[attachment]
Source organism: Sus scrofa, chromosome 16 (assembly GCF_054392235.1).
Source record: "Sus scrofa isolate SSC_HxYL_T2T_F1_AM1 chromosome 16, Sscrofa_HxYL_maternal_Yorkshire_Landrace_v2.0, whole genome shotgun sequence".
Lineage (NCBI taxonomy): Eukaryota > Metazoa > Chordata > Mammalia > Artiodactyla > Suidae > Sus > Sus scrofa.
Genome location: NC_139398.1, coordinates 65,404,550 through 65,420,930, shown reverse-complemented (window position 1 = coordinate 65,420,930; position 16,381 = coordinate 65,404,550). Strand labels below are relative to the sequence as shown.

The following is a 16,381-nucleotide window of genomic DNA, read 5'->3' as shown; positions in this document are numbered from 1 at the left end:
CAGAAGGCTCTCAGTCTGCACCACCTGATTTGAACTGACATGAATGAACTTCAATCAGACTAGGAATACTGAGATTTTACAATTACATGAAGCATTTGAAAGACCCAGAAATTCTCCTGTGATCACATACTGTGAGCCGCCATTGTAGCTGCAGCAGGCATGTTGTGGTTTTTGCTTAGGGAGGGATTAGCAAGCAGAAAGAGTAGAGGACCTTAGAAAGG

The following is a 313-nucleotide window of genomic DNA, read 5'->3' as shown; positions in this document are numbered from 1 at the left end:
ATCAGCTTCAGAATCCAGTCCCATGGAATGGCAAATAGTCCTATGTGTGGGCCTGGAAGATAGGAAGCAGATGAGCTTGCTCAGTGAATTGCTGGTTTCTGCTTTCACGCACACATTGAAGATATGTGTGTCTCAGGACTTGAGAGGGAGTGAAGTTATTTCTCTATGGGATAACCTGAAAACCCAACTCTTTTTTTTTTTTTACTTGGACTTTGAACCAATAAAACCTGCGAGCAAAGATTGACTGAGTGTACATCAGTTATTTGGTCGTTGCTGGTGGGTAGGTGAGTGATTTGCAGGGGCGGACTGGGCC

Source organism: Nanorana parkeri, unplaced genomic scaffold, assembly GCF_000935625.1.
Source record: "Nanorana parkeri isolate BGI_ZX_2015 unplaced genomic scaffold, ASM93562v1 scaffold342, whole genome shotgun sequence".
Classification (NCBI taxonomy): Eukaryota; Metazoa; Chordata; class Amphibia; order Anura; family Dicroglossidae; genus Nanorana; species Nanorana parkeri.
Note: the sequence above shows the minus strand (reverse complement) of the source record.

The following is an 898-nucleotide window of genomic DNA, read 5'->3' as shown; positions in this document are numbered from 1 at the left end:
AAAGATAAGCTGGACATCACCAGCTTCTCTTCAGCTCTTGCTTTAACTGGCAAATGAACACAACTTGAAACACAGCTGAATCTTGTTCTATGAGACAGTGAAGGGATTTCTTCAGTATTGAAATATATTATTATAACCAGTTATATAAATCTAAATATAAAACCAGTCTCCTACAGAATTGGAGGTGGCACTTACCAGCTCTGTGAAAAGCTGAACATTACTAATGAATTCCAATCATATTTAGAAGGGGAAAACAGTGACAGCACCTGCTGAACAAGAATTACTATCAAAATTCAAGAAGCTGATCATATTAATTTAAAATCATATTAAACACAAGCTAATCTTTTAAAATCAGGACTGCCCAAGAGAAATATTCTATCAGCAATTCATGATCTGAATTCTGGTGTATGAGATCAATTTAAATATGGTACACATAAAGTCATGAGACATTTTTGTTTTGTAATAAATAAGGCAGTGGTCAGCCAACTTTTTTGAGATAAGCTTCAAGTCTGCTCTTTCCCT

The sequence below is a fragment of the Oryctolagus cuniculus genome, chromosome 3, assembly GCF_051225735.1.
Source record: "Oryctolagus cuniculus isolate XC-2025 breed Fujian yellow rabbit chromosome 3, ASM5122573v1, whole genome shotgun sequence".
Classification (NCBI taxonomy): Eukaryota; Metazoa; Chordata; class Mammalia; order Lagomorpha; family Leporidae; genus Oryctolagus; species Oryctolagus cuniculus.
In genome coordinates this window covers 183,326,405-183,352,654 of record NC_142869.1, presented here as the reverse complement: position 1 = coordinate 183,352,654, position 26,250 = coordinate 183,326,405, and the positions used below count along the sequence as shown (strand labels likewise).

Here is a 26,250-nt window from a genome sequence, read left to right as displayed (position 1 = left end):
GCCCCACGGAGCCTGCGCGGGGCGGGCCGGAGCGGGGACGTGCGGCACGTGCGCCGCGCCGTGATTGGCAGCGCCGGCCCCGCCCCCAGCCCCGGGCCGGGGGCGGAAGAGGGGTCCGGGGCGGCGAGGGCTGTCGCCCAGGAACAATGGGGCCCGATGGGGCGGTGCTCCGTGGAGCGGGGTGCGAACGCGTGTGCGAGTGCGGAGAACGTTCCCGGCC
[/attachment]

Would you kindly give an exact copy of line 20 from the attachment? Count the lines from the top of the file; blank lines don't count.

GCCCCACGGAGCCTGCGCGGGGCGGGCCGGAGCGGGGACGTGCGGCACGTGCGCCGCGCCGTGATTGGCAGCGCCGGCCCCGCCCCCAGCCCCGGGCCGGGGGCGGAAGAGGGGTCCGGGGCGGCGAGGGCTGTCGCCCAGGAACAATGGGGCCCGATGGGGCGGTGCTCCGTGGAGCGGGGTGCGAACGCGTGTGCGAGTGCGGAGAACGTTCCCGGCC